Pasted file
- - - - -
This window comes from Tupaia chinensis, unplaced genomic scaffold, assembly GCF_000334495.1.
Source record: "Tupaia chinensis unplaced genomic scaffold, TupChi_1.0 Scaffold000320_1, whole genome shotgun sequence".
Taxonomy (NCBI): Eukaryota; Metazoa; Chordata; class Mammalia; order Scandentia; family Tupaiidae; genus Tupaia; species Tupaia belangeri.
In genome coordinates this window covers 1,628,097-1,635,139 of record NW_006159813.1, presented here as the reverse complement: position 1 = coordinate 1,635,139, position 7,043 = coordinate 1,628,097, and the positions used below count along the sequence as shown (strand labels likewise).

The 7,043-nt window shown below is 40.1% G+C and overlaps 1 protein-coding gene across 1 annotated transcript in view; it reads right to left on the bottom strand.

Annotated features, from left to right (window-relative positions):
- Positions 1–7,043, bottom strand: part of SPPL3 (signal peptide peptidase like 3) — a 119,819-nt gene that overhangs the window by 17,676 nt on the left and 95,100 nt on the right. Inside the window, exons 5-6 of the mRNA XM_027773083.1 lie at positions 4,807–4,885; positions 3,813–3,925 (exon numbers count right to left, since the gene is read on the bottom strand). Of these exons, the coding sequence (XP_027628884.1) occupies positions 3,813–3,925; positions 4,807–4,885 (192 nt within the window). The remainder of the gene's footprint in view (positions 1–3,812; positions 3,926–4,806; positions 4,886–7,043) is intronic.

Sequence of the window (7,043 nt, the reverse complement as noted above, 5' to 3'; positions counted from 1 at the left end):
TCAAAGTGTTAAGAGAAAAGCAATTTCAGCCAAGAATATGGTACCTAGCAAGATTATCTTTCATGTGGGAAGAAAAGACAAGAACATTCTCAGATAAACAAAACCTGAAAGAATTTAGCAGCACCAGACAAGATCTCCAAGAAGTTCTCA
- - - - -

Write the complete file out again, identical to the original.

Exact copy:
This window comes from Tupaia chinensis, unplaced genomic scaffold, assembly GCF_000334495.1.
Source record: "Tupaia chinensis unplaced genomic scaffold, TupChi_1.0 Scaffold000320_1, whole genome shotgun sequence".
Taxonomy (NCBI): Eukaryota; Metazoa; Chordata; class Mammalia; order Scandentia; family Tupaiidae; genus Tupaia; species Tupaia belangeri.
In genome coordinates this window covers 1,628,097-1,635,139 of record NW_006159813.1, presented here as the reverse complement: position 1 = coordinate 1,635,139, position 7,043 = coordinate 1,628,097, and the positions used below count along the sequence as shown (strand labels likewise).

The 7,043-nt window shown below is 40.1% G+C and overlaps 1 protein-coding gene across 1 annotated transcript in view; it reads right to left on the bottom strand.

Annotated features, from left to right (window-relative positions):
- Positions 1–7,043, bottom strand: part of SPPL3 (signal peptide peptidase like 3) — a 119,819-nt gene that overhangs the window by 17,676 nt on the left and 95,100 nt on the right. Inside the window, exons 5-6 of the mRNA XM_027773083.1 lie at positions 4,807–4,885; positions 3,813–3,925 (exon numbers count right to left, since the gene is read on the bottom strand). Of these exons, the coding sequence (XP_027628884.1) occupies positions 3,813–3,925; positions 4,807–4,885 (192 nt within the window). The remainder of the gene's footprint in view (positions 1–3,812; positions 3,926–4,806; positions 4,886–7,043) is intronic.

Sequence of the window (7,043 nt, the reverse complement as noted above, 5' to 3'; positions counted from 1 at the left end):
TCAAAGTGTTAAGAGAAAAGCAATTTCAGCCAAGAATATGGTACCTAGCAAGATTATCTTTCATGTGGGAAGAAAAGACAAGAACATTCTCAGATAAACAAAACCTGAAAGAATTTAGCAGCACCAGACAAGATCTCCAAGAAGTTCTCA